“Joining” We Write Poems #88-Congregate

The skin covering me
hides an hourglass of marrow;
not so different or solitary,
fitting in this realm

There is a secret awaiting,
a gathering verge, with lithe
steps past covert street lamps,
their glow still following us

Engraved horizons, its
deepness, a submergence to
the map leading north and south,
as it intersects with east or west

Invisible mouths release
words, sung from tongues,
exposing mutuality …
where tributaries are freed
in our linear symmetry

Process notes: I wrote this last Friday and set it aside, and came back to it yesterday and thought “huh”???, it made perfect sense to me when I wrote it. So, on these rare occasions… I showed it to my husband, who in turn went “huh”??? It took me a half an hour to explain it and (he still didn’t get it).

12 responses to ““Joining” We Write Poems #88-Congregate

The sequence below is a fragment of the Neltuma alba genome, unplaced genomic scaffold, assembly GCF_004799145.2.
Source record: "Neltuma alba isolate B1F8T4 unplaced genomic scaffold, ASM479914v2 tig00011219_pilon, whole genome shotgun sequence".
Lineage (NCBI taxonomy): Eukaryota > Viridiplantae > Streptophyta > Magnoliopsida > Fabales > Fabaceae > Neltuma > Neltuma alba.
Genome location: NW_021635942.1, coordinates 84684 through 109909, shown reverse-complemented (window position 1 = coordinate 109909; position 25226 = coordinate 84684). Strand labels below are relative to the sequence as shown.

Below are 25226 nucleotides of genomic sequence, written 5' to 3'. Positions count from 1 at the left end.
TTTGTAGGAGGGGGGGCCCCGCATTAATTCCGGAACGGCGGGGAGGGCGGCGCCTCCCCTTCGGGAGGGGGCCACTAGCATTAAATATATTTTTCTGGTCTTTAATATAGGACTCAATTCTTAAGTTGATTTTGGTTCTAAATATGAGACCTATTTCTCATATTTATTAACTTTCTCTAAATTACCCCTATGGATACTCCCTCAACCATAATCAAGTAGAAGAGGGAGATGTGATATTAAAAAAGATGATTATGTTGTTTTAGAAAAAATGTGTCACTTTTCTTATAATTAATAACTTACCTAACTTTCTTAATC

1. I love that you posted the poem anyway, Pamela! But it doesn’t matter, just to have the first two lines. An ‘hourglass of marrow’ is a beautiful image.


  2. Yes, to write, to post, to join with others in the challenge is what this site is all about. I did rather say “huh?” myself! Sometimes our inspiration does take us off in unexpected directions.

  3. That is what it is all about, Viv.

  4. I suppose it’s my maleness, so I have to echo your darlin, “huh”? But then, poetry written in double entendre is so done to allow a person to project their own interpretation. Words in form that convey thought with a different meaning are exposed to experiences. I see everyone coming together, lifting voices in conversation or song, Could even be a poem of redemption, a gathering of souls on a day of salvation. I feel that you did an excellent work of open endedness so that we each able to pleasure in our moment of poetic recognition. I enjoyed the poem, several times

  5. Well, I thought it was a perfectly reasonable poem. 🙂 Quite liked that hourglass of marrow as well.

  6. It’s cryptic, but in an enticing way, Pamela. I see some sort of criss crossing grid, as suggested by the title.

  7. I suppose cryptic is a good way to describe it, Irene. 🙂


  8. Cryptic and enigmatic is partly what keeps the mysterious alive in the poet … at least that’s what I tell my love when he doesn’t “get” some of my work … I think it’s a splendid poem

I appreciate all comments.

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